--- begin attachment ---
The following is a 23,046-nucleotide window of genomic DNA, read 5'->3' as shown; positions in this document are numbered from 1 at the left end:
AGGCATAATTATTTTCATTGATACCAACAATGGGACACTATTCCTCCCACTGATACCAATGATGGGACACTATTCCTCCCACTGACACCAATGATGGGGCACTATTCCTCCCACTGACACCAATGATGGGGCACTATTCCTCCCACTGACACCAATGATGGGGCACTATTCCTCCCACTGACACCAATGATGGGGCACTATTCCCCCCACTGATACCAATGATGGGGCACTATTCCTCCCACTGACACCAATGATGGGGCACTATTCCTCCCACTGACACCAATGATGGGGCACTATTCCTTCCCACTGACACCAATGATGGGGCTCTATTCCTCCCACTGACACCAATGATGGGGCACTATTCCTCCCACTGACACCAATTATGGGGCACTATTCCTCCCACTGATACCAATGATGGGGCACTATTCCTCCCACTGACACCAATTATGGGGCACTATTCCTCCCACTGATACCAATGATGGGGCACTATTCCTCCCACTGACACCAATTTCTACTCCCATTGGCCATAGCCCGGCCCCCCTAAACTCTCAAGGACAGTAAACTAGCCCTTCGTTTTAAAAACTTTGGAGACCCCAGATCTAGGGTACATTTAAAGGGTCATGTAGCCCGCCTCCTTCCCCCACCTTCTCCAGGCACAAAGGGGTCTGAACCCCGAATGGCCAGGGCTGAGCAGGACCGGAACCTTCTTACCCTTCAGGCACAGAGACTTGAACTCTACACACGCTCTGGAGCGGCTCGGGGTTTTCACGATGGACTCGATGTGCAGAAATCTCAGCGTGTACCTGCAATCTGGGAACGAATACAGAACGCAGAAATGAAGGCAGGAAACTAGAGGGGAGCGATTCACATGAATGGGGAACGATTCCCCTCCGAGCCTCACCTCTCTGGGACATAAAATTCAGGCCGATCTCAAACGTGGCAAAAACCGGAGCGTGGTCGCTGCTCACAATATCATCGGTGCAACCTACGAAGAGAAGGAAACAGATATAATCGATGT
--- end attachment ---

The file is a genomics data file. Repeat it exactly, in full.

The following is a 23,046-nucleotide window of genomic DNA, read 5'->3' as shown; positions in this document are numbered from 1 at the left end:
AGGCATAATTATTTTCATTGATACCAACAATGGGACACTATTCCTCCCACTGATACCAATGATGGGACACTATTCCTCCCACTGACACCAATGATGGGGCACTATTCCTCCCACTGACACCAATGATGGGGCACTATTCCTCCCACTGACACCAATGATGGGGCACTATTCCTCCCACTGACACCAATGATGGGGCACTATTCCCCCCACTGATACCAATGATGGGGCACTATTCCTCCCACTGACACCAATGATGGGGCACTATTCCTCCCACTGACACCAATGATGGGGCACTATTCCTTCCCACTGACACCAATGATGGGGCTCTATTCCTCCCACTGACACCAATGATGGGGCACTATTCCTCCCACTGACACCAATTATGGGGCACTATTCCTCCCACTGATACCAATGATGGGGCACTATTCCTCCCACTGACACCAATTATGGGGCACTATTCCTCCCACTGATACCAATGATGGGGCACTATTCCTCCCACTGACACCAATTTCTACTCCCATTGGCCATAGCCCGGCCCCCCTAAACTCTCAAGGACAGTAAACTAGCCCTTCGTTTTAAAAACTTTGGAGACCCCAGATCTAGGGTACATTTAAAGGGTCATGTAGCCCGCCTCCTTCCCCCACCTTCTCCAGGCACAAAGGGGTCTGAACCCCGAATGGCCAGGGCTGAGCAGGACCGGAACCTTCTTACCCTTCAGGCACAGAGACTTGAACTCTACACACGCTCTGGAGCGGCTCGGGGTTTTCACGATGGACTCGATGTGCAGAAATCTCAGCGTGTACCTGCAATCTGGGAACGAATACAGAACGCAGAAATGAAGGCAGGAAACTAGAGGGGAGCGATTCACATGAATGGGGAACGATTCCCCTCCGAGCCTCACCTCTCTGGGACATAAAATTCAGGCCGATCTCAAACGTGGCAAAAACCGGAGCGTGGTCGCTGCTCACAATATCATCGGTGCAACCTACGAAGAGAAGGAAACAGATATAATCGATGT